Families have rituals of meeting, like our family’s Sunday lunch, and ways of greeting and partings, that in some way establishes comforting gestures of love and respect. I remember as a child, that my mother and father would always come and wake me up on my birthday with a gift. Even after I moved out, one of the first calls I would get on my birthday is from my parents. It was and is something I still look forward to. It comforts me, and reminds me I am loved.
Religious holidays remind us to go to our respective temples and churches to pray and engage in spiritual practices. But we don’t have to wait for those days to be spiritual.
Company retreats and even weekly meetings are rituals performed by organisations, providing space and opportunity for people to meet and greet and share information and dialogue, and create an institutional memory. Once again, the underlying principle is not to forget why they are being done and not to wait for the ritual alone to do these things.
Even in everyday society we have rituals we have take for granted – for example, saying good morning to someone when you see them in the morning. The underlying value is to acknowledge the person as you see them. However, often we mouth the words ‘Good Morning; without taking the time to genuinely wish it.
One of the dangers of rituals is when people become dependent on them to cater to the underlying value of the ritual. Relationships and families and communities can fall apart if the rituals in someway get disrupted or if there is an over dependence on the ritual to deliver the underlying symbolic value. It is most obviously seen first hand in intimate relationships and families. For example a newly wed couple may have a particular way of greeting and parting as they leave home for work, like a kiss or a hug, but overtime due to neglect or time pressures these may become a peck on a cheek or nothing at all. Unless there is something else that is conveying the love and caring, the absence of the ritual can cause dissonance in the relationship. The absence of the ritual is only a symptom of something else that is missing.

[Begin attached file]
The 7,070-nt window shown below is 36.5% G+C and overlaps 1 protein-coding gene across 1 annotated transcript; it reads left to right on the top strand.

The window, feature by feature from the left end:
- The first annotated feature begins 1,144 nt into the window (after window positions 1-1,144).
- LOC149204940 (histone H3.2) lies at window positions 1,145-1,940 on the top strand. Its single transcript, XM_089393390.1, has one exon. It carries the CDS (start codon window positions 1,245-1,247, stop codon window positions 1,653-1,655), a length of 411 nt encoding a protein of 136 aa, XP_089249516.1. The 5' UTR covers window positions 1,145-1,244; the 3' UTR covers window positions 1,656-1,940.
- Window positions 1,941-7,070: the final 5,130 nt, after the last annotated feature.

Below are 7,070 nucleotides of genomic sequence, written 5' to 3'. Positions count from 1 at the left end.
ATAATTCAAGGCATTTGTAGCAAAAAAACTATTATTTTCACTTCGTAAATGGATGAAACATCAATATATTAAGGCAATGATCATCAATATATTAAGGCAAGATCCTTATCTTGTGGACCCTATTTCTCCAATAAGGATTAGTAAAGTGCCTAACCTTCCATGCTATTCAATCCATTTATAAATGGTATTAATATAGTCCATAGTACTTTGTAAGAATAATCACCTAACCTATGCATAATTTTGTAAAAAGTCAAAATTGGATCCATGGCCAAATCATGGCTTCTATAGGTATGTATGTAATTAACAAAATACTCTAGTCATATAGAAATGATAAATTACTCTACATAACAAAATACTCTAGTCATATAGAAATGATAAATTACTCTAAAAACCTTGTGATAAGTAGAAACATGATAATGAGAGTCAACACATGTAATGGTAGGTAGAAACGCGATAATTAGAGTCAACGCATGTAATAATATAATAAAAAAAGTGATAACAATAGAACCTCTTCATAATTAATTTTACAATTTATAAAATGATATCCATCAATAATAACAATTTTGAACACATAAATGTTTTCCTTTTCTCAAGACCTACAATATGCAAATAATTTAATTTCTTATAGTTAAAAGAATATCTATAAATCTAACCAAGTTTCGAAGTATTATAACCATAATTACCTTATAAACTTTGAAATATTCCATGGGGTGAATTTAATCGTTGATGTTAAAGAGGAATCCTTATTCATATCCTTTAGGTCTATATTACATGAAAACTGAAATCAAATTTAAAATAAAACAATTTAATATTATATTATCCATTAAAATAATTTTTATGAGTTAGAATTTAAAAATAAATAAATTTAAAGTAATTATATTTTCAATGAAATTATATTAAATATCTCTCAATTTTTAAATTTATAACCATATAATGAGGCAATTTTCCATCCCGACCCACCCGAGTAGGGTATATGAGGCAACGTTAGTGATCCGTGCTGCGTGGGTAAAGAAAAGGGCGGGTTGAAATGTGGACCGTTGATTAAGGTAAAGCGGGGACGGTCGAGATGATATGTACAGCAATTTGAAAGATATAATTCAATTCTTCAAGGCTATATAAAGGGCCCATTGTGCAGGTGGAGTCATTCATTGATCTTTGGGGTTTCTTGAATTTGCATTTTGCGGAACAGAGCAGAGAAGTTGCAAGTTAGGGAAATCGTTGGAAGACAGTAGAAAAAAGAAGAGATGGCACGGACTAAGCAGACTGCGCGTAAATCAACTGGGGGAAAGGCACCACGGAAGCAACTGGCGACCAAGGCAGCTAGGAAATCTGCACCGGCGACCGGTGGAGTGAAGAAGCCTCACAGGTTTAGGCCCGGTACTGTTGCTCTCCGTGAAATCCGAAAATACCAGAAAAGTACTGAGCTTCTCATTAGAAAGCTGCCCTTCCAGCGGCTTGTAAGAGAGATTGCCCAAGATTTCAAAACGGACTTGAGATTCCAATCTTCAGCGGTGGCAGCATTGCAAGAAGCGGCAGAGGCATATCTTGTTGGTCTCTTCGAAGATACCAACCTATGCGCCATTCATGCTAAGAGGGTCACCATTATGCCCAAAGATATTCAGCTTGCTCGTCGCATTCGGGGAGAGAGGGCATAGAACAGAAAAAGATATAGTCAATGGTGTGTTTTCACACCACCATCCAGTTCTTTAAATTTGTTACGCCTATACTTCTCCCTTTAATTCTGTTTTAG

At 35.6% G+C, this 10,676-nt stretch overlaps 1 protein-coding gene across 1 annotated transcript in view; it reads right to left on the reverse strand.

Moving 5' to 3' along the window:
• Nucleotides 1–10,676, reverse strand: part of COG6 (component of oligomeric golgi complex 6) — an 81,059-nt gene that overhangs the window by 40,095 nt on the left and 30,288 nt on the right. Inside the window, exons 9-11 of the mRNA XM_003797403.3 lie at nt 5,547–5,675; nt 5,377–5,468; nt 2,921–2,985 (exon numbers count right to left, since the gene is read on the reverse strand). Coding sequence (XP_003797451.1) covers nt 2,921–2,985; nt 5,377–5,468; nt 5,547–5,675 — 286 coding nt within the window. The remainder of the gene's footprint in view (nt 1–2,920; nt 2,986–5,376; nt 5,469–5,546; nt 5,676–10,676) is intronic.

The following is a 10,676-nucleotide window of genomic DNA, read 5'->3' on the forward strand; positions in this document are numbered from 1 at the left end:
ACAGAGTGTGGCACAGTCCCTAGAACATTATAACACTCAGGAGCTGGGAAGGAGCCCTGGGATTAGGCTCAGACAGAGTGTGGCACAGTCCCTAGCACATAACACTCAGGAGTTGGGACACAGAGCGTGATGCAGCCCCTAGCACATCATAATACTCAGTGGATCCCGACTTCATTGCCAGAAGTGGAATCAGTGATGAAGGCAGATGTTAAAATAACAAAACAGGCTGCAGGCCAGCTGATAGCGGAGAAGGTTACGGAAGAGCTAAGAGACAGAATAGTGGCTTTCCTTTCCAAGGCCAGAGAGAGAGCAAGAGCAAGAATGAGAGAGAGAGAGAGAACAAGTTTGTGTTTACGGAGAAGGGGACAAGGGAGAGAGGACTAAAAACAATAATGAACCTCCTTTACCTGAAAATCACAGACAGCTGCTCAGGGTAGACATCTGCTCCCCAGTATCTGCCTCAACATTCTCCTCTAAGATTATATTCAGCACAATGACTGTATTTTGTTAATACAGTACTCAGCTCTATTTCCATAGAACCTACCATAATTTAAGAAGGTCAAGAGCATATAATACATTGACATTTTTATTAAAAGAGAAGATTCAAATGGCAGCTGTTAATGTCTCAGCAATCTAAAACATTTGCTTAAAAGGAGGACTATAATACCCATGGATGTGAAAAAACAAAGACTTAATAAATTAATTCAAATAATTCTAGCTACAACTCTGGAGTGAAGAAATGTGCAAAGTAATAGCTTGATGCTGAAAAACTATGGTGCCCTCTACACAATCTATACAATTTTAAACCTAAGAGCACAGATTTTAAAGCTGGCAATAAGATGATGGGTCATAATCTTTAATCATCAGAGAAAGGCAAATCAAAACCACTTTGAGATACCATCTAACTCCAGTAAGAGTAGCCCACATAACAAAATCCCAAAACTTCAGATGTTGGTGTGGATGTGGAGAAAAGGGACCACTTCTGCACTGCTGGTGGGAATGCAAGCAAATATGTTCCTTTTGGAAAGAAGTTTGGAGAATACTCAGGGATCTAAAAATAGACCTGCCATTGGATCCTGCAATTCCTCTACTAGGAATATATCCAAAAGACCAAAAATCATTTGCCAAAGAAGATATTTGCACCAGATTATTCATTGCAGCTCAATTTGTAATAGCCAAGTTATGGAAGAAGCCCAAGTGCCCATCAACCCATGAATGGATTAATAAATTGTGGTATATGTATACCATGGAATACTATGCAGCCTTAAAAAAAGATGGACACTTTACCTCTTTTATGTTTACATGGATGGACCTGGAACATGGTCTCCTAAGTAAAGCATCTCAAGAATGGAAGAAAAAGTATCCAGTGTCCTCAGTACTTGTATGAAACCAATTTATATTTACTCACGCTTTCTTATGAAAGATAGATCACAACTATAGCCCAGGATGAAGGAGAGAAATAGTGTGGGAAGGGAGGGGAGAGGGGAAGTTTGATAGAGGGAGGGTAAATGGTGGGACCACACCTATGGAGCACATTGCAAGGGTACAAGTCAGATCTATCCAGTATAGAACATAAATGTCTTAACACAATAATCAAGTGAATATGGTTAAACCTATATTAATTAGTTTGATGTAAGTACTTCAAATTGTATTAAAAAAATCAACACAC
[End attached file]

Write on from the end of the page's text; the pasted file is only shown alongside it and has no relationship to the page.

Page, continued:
The only way to ensure that rituals don’t become outdated and irrelevant is to be always actively engaged in reminding ourselves of why we are doing it. If for instance the ritual is no longer serving the original purpose, then the ritual should be stopped. An unexamined and mindless performance of a ritual has a danger of being institutionalized, or legal or policy.
A ritual is only a symbolic action reflecting something that is much deeper.
What are the rituals you are practising in your relationship, family or community, that is keeping you together, making you feel safe, feel loved, and valuing each other? What are the rituals that are just repetitive actions that hold no such meaning?
Good rituals are like good habits. So don’t be afraid of rituals. They bond us. Keep us together. But don’t be a slave to rituals either. They can numb us and make us forget why we started the rituals in the first place.
Wishing you many opportunities to create and practice good habits and rituals of bonding, loving and valuing each other
Image Credit – (C) Isuru Gunasekera